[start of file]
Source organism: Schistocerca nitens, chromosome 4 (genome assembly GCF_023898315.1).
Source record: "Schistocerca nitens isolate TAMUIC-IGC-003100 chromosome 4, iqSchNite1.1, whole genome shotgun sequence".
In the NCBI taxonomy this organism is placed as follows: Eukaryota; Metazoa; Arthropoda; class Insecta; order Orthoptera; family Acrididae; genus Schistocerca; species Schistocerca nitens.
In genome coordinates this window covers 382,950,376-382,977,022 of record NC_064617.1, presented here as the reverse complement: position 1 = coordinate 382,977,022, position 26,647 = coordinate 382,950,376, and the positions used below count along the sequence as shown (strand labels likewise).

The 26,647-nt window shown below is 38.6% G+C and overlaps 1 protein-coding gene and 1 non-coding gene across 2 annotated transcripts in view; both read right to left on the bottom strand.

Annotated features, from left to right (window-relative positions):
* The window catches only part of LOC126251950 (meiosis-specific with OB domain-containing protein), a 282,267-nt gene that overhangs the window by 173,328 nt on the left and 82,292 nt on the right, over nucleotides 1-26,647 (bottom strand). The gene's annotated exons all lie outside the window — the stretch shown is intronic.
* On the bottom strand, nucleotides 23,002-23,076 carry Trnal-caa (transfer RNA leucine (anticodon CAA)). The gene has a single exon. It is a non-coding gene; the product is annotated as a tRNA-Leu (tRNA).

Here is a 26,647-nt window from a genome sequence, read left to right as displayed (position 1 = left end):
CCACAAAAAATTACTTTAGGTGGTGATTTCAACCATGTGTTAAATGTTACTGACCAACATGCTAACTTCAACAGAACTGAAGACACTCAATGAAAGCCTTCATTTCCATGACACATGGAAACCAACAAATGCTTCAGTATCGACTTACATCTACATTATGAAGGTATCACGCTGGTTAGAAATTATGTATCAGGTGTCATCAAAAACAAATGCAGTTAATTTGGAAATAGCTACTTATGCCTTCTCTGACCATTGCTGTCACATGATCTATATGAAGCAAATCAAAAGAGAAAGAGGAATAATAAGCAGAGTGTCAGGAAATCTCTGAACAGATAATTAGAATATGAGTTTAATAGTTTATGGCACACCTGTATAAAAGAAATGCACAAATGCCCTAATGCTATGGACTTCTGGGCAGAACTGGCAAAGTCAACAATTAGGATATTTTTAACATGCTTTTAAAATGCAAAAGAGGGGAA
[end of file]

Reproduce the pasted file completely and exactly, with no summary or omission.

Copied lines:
Source organism: Schistocerca nitens, chromosome 4 (genome assembly GCF_023898315.1).
Source record: "Schistocerca nitens isolate TAMUIC-IGC-003100 chromosome 4, iqSchNite1.1, whole genome shotgun sequence".
In the NCBI taxonomy this organism is placed as follows: Eukaryota; Metazoa; Arthropoda; class Insecta; order Orthoptera; family Acrididae; genus Schistocerca; species Schistocerca nitens.
In genome coordinates this window covers 382,950,376-382,977,022 of record NC_064617.1, presented here as the reverse complement: position 1 = coordinate 382,977,022, position 26,647 = coordinate 382,950,376, and the positions used below count along the sequence as shown (strand labels likewise).

The 26,647-nt window shown below is 38.6% G+C and overlaps 1 protein-coding gene and 1 non-coding gene across 2 annotated transcripts in view; both read right to left on the bottom strand.

Annotated features, from left to right (window-relative positions):
* The window catches only part of LOC126251950 (meiosis-specific with OB domain-containing protein), a 282,267-nt gene that overhangs the window by 173,328 nt on the left and 82,292 nt on the right, over nucleotides 1-26,647 (bottom strand). The gene's annotated exons all lie outside the window — the stretch shown is intronic.
* On the bottom strand, nucleotides 23,002-23,076 carry Trnal-caa (transfer RNA leucine (anticodon CAA)). The gene has a single exon. It is a non-coding gene; the product is annotated as a tRNA-Leu (tRNA).

Here is a 26,647-nt window from a genome sequence, read left to right as displayed (position 1 = left end):
CCACAAAAAATTACTTTAGGTGGTGATTTCAACCATGTGTTAAATGTTACTGACCAACATGCTAACTTCAACAGAACTGAAGACACTCAATGAAAGCCTTCATTTCCATGACACATGGAAACCAACAAATGCTTCAGTATCGACTTACATCTACATTATGAAGGTATCACGCTGGTTAGAAATTATGTATCAGGTGTCATCAAAAACAAATGCAGTTAATTTGGAAATAGCTACTTATGCCTTCTCTGACCATTGCTGTCACATGATCTATATGAAGCAAATCAAAAGAGAAAGAGGAATAATAAGCAGAGTGTCAGGAAATCTCTGAACAGATAATTAGAATATGAGTTTAATAGTTTATGGCACACCTGTATAAAAGAAATGCACAAATGCCCTAATGCTATGGACTTCTGGGCAGAACTGGCAAAGTCAACAATTAGGATATTTTTAACATGCTTTTAAAATGCAAAAGAGGGGAA